It’s been forever since I’ve posted something, so I thought I’d share an email response I recently wrote.
The question was about the compatibility between the Reformed doctrine of total depravity and man’s ability to make moral decisions. As the question came to me, it was stated as follows:
[Granted the doctrine of total depravity, in which man is utterly incapable of positively responding to God] , why is he able to make moral decisions in almost every or any other area in life without God’s intervention?
Why without any part of the divine initiative and monergistic regeneration, man can and for the most part make as many moral decisions needed to live a decent life in the best sense of the word? Is it that only in the case where Jesus Christ and his way of life are concerned that is man helpless, powerless, and clueless to the point that only a direct interference by the Holy Spirit can awakened him to the truth…?
And so, here’s my response….
Thank you for your question. I believe it’s helpful in that is drives us to making some important theological distinctions that clarify that is meant by the Reformed doctrine of total depravity or total inability.
The Reformed position does not deny that fallen and unregenerate people do in fact make everyday moral decisions. But first a word of clarification. I’m not quite sure what you mean by “moral decisions.” In one sense, we always make moral decisions.” Bad moral decisions are still decisions, and thus, even choosing to rebel against God and embracing sin is a moral decision. So, in this first sense, the Reformed position doesn’t deny that obvious point.
But you probably mean “moral decisions” in the sense of “morally good decision.” If this is the way in which you mean “moral decisions” I think it’s important to affirm that the unbeliever’s problem is personal and spiritual. To address this from the second point to the first, it is spiritual in the sense that it is most fundamentally about spiritual things. What this means is further clarified by the first point, the unbeliever’s hostility to God is personal. It is an enmity against God specifically. As Romans 1 teaches, unbelievers “suppress” what they know of God (v. 18). Likewise, in 1:18 Paul writes, “For although they knew God, they did not honor him as God or give thanks to him, but they became futile in their thinking, and their foolish hearts were darkened.” Therefore the problem in choosing for the unbelievers is not in general, but instead it is specifically a rejection of the God who created and rules over them. Calvin himself acknowledged that unbelievers made positive contributions to society, love their familiars, communities etc. This is called “civil righteousness.” Reformed theologians have usually defined this under the term common grace, which is the Holy Spirit’s restraining power in the hearts of unbelievers so they are not as bad as they would be if they were consistent with their sinful rebellion against God.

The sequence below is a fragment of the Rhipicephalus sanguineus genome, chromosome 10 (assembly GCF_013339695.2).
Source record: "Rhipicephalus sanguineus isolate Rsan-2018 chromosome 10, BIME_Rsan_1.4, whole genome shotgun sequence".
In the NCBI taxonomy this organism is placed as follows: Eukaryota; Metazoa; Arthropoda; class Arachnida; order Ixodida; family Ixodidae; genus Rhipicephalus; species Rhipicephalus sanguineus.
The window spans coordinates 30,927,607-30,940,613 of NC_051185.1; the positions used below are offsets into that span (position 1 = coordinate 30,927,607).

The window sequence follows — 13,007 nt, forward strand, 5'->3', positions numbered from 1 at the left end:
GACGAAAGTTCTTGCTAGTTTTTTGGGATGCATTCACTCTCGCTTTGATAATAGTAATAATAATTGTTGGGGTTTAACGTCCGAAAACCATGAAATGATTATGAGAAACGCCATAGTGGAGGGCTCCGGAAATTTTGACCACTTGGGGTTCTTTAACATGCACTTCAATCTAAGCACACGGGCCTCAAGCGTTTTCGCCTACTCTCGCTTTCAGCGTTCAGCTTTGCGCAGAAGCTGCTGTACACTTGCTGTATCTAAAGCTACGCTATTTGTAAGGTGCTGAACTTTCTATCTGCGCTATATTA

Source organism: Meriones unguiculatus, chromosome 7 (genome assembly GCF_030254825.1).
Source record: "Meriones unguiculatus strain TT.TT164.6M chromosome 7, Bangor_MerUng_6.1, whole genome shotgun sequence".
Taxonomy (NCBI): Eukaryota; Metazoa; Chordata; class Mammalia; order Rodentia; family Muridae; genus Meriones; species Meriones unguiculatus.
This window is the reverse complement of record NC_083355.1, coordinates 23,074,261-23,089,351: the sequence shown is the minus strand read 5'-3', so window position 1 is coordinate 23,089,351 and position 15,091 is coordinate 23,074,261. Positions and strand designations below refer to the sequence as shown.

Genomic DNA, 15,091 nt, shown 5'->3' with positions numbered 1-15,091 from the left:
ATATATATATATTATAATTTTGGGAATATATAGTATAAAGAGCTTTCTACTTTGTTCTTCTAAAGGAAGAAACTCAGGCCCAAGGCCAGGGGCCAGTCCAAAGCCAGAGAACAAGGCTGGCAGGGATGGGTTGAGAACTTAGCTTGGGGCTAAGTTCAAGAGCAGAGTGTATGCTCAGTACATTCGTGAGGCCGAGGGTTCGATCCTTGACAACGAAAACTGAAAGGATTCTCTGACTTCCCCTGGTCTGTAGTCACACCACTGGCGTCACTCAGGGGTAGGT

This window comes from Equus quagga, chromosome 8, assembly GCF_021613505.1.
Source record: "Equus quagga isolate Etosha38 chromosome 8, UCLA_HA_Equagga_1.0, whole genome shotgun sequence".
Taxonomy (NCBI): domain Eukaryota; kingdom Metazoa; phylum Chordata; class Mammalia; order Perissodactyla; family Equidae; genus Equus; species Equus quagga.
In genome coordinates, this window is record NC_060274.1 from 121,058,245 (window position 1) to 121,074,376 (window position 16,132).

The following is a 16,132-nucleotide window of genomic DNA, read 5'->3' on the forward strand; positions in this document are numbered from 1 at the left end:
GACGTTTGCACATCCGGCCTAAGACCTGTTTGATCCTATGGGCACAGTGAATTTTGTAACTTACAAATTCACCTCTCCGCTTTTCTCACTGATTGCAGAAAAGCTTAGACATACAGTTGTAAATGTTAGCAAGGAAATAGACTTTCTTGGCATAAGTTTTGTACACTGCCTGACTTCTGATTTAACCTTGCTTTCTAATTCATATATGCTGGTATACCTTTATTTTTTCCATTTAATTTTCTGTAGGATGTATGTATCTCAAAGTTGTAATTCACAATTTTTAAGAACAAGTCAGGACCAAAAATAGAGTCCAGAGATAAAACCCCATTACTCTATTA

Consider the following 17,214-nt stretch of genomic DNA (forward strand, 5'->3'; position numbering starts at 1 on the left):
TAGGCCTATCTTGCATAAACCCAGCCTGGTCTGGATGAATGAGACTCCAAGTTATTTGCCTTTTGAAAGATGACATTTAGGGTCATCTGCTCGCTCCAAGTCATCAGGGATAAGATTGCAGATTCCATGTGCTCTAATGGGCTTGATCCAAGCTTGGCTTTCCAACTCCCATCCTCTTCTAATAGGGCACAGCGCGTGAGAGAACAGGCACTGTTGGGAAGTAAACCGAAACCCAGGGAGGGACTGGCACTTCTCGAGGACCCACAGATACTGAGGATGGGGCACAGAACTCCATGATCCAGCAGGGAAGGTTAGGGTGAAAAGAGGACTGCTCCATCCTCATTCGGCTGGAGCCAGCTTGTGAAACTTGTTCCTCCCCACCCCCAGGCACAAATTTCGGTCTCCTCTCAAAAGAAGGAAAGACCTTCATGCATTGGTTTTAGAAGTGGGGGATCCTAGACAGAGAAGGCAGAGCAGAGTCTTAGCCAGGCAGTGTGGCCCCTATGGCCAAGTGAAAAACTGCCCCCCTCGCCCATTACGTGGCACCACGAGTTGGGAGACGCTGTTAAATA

So the great Reformed theologian Louis Berkhof (see his Summary of Christian Doctrine) provides us with two definitions of common grace. First, he defines it as “those general operations of the Holy Spirit whereby He, without renewing the heart, exercises such a moral influence on man that sin is restrained, order is maintained in social life, and civil righteousness is promoted.” Furthermore, he adds, that common grace includes “those general blessings which God imparts to all men without any distinction as He sees fit.”
And so the closer the issue drives an unbeliever to consider God, the more his rebellion will show itself. The further the issue appears to “bring God in the picture” the less that hostility will be made evident.
I hope this helps!
Our concept of theology as application will help us form a better view of theological progress. Theology progresses as it learns to apply God’s word to each situation it encounters, and we have seen evidence of that throughout church history. The great strides in theological understanding come about when the church creatively and faithfully responds to difficult situations on the basis of Scripture.
The Reformed faith is especially well-equipped to make theological progress. In the Reformed faith, the concept of application is not a threat to sola scriptura, because Calvinists believe in a comprehensive revelation of God in Scripture, the world, and the self. Everything reveals him, for everything is under his control, authority, presence. Nor ought Calvinists to be burdened with any demand for absolute precision or objectivity. The Reformed faith has a clear view of the Creator-creature distinction; only God has perfectly precise and perfectly objective knowledge (though even for him, such knowledge is not devoid of subjectivity)…
Reformed theology has also made exceptional progress in the more common sense of learning new things from Scripture. These discoveries too, however, our applications or contextualizations, answers to current questions. Lutheran theology has not changed very much since the seventeenth century, nor has Arminian theology. But Calvinism has developed new understandings of the covenants, of redemptive history, of biblical inerrancy, of apologetics, of theological encyclopedia, and of the relationships of Christianity to politics, economics, education, the arts, literature, history, science, and law. That progress has come about because belief in the sovereignty of God sets the Calvinist free to explore the fullness of God’s revelation in Scripture and creation.
-John M. Frame, Doctrine of the Knowledge of God, 307-308
From the blog of the Gospel Coalition:
We’re tempted to take the doctrine of the Trinity for granted. But there is scarcely any belief unaffected when we get the Trinity wrong.
So argue Don Carson, John Piper, and Tim Keller in this new video discussion recorded at a recent meeting of The Gospel Coalition’s Council. Pull the thread of the Trinity and the universe unravels. Without the Trinity, grace and glory disappear. So does church unity. And we lose a powerful opportunity to share with unbelievers how the Trinity distinguishes the gospel as the source of love for the world.
Stay tuned to hear Piper’s practical application along with Keller’s reflections on the social Trinity and egalitarian relationships.
In Doctrine of the Knowledge of God, John Frame gives his readers what is, to my mind, the best and “personalist” understanding of theology and it’s goal: